Do You Have to Identify Yourself to Police Officers in NC?

by | Aug 2, 2018 | Blog Posts, NC Criminal Defense, NC Traffic | 6 comments

 lawDo you have to identify yourself to the police/show them your identification? 

Do you have to identify yourself to the police and show them your identification for no reason? This is a question that comes up a lot. People often want to know if an officer can compel a person to identify himself or herself for no reason, or if the individual can politely decline do so. Generally, you do not have to identify yourself to police officers, unless there is a specific reason (see below). 

This blog is intended for informational purposes only and is not intended as a substitute for the advice and counsel of a criminal defense lawyer. This blog reflects the law as of the date that this blog was published.

Stop and Identify Statutes

There is no federal law that requires individuals to carry an I.D. In 24 states (as of the date of this blog). However, in some states, police may stop an individual and require them to identify themselves if the officers has reasonable suspicion that the individual is involved in a crime. This is known as a “stop and identify statute”. North Carolina is NOT one of those 24 states.

North Carolina does not have a “stop and identify statute”. This means that if, for example, you are walking down the street, police cannot stop you and demand to know who you are or to see documentation of your identity. Of course, there are situations when police can require identification, which we will discuss later.

What if I am not doing anything wrong? Is a law enforcement officer allowed to ask me my name for no reason?

In North Carolina, a law enforcement officer cannot detain a person without reasonable suspicion that that person is committing a crime.

However, an officer can and oftentimes will initiate voluntary contact (AKA consensual encounter) with an individual. But that does not mean that you have to identify yourself or say anything that makes you feel uncomfortable. It also does not mean that you do NOT have to engage in a purely voluntary contact. Note, however that when there is reasonable suspicion of a crime, officers can typically utilize a stop/seizure, which you must heed if it is a lawful stop. If you are in a situation in which the officer can compel a stop/seizure (which is different from an officer asking for consent), you will know it, as officers will tend make this fact pretty clear. If you do find yourself unsure of whether you are being asked to consent to something, just ask the officer. Be careful, however, because law enforcement officers are trained to phrase things in a manner that makes it seem as though you do not have the right to refuse consent. It is best to speak in clear terms such as: “Am I being detained, or am I free to leave?” Finally, while we are on the topic of consent, it is typically extremely unwise to consent to warrantless search. If an officer does not need your consent to search, he probably won’t “ask” for it.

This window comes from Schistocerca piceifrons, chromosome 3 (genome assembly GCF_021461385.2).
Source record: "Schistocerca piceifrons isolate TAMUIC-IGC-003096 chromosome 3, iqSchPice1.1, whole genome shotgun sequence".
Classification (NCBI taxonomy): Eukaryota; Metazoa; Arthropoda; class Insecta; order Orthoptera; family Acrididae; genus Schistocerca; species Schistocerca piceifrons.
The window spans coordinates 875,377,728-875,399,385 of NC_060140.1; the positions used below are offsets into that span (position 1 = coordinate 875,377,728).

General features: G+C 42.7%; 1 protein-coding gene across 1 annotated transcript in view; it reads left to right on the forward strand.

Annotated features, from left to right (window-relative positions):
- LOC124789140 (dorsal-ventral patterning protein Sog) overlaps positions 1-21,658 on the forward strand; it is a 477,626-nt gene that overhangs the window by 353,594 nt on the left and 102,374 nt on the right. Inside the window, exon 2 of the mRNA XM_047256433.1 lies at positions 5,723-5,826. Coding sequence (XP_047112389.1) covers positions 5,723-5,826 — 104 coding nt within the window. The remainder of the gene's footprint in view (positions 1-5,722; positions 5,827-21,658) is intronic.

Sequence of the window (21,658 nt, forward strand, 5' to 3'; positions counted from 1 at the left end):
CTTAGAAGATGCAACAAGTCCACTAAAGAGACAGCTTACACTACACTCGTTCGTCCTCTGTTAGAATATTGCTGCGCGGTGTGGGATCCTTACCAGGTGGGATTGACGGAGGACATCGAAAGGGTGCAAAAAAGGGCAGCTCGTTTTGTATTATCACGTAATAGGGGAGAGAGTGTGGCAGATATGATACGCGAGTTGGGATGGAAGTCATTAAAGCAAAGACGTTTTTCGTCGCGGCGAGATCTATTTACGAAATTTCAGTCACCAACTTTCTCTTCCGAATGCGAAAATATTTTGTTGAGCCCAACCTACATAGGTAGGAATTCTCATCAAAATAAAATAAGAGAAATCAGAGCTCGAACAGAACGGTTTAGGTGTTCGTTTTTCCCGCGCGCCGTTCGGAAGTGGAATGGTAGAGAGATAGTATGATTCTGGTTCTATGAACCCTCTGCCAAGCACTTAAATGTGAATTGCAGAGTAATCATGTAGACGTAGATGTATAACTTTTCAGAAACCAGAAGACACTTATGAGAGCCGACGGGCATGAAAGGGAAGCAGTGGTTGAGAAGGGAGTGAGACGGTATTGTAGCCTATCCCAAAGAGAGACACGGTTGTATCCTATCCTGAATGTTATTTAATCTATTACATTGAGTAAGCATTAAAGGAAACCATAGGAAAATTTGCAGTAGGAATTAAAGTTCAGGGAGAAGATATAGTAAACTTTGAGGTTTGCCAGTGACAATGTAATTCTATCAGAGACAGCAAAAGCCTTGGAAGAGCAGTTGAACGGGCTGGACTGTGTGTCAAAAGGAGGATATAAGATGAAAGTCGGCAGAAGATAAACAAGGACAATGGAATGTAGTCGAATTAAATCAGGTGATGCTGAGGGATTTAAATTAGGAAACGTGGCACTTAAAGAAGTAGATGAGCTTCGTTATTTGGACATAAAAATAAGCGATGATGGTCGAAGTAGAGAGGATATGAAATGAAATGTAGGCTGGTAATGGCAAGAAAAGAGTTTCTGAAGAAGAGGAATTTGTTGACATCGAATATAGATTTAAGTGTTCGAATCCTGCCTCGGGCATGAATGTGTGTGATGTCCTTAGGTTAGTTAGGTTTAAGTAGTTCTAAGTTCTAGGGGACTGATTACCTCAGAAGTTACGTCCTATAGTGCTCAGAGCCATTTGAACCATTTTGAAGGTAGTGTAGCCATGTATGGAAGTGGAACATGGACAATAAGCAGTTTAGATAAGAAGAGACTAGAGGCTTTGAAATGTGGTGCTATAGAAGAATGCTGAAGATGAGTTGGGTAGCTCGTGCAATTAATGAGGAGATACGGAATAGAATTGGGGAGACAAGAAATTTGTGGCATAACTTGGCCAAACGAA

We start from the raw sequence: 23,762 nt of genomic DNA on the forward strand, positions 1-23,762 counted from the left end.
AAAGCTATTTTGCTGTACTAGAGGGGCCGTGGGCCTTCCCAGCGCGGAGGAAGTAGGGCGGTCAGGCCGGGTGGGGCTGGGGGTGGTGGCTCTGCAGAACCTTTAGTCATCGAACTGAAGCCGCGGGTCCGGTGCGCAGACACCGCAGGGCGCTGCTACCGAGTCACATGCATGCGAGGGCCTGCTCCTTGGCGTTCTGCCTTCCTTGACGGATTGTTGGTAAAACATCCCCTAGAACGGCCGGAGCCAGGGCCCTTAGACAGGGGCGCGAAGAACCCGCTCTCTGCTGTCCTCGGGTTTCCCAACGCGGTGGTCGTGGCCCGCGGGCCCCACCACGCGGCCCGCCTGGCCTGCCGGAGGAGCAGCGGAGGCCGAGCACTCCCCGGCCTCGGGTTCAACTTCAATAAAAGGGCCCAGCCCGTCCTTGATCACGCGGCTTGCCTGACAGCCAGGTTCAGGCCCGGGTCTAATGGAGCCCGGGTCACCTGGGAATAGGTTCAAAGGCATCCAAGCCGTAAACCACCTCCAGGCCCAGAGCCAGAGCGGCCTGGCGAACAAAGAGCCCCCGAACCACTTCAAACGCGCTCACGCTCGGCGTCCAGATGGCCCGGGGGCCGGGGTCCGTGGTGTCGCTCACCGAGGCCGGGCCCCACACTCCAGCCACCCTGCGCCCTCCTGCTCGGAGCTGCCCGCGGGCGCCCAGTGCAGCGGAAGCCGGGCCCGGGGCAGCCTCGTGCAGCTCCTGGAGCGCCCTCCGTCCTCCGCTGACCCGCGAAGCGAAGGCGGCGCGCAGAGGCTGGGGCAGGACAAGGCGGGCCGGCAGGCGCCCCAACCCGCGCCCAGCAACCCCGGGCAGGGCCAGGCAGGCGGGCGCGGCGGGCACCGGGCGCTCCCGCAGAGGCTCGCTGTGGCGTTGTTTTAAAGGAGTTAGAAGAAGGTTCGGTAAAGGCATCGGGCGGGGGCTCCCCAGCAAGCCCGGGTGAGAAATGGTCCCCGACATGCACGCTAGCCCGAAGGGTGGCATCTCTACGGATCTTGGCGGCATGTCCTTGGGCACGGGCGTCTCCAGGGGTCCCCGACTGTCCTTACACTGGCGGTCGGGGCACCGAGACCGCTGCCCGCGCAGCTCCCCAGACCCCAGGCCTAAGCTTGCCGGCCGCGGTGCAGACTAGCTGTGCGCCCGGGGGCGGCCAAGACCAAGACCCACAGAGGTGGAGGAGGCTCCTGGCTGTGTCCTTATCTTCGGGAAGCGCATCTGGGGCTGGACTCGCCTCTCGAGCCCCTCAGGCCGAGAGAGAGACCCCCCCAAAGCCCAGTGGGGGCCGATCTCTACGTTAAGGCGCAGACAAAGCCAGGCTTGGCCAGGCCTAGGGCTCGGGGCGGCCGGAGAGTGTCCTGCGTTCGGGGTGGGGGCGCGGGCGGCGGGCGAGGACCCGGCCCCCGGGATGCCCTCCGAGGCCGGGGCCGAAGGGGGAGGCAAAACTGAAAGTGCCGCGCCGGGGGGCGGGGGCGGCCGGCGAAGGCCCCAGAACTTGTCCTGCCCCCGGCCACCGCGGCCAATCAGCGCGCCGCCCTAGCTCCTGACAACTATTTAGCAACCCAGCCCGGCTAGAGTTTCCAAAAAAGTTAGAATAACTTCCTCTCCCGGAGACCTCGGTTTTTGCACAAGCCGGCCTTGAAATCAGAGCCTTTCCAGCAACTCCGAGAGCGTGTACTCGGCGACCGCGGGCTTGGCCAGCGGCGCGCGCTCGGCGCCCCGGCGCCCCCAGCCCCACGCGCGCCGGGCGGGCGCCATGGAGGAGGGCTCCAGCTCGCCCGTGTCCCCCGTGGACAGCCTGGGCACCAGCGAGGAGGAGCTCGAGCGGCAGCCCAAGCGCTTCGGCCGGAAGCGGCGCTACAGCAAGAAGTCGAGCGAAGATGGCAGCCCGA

***Please use common sense in any police encounter and remember that your safety should come first when asserting such rights as the one discussed in this blog.***

 

When do you have to identify yourself?

Of course, there are situations when police can require identification. For example, if you are operating a motor vehicle and are stopped by a police officer, you are required to produce your driver’s name/license/identification upon request. North Carolina General Statutes 20-90. Failure to do so is punished as a Class 2 misdemeanor, which carries a maximum penalty of up to 60 days in jail. Additionally, in some cases, if you do not produce identification, you may be charged with resisting an officer, which is a Class 2 misdemeanor, which carries a maximum penalty of up to 60 days in jail. This law applies to drivers of vehicles. It does not apply to passengers.

Other than traffic stops there are certain instances where you would be required to identify yourself, such during the course of a lawful arrest or active police investigation (depending on circumstances).

Passengers in a traffic stop